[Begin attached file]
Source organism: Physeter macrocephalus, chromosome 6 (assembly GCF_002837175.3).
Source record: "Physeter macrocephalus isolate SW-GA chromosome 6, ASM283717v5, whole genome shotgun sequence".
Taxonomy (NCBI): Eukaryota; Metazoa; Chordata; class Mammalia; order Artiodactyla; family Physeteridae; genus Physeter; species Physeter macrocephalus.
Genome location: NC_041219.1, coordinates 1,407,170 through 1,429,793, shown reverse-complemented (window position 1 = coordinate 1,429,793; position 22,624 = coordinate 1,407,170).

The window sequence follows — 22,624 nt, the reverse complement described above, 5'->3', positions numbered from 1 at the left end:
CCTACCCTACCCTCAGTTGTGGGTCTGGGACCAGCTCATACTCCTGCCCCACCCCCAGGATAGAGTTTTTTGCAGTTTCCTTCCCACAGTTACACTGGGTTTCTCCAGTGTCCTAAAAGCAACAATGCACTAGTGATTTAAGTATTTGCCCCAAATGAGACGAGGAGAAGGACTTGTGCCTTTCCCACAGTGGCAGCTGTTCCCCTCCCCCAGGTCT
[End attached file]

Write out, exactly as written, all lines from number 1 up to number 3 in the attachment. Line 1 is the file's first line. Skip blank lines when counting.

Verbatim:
Source organism: Physeter macrocephalus, chromosome 6 (assembly GCF_002837175.3).
Source record: "Physeter macrocephalus isolate SW-GA chromosome 6, ASM283717v5, whole genome shotgun sequence".
Taxonomy (NCBI): Eukaryota; Metazoa; Chordata; class Mammalia; order Artiodactyla; family Physeteridae; genus Physeter; species Physeter macrocephalus.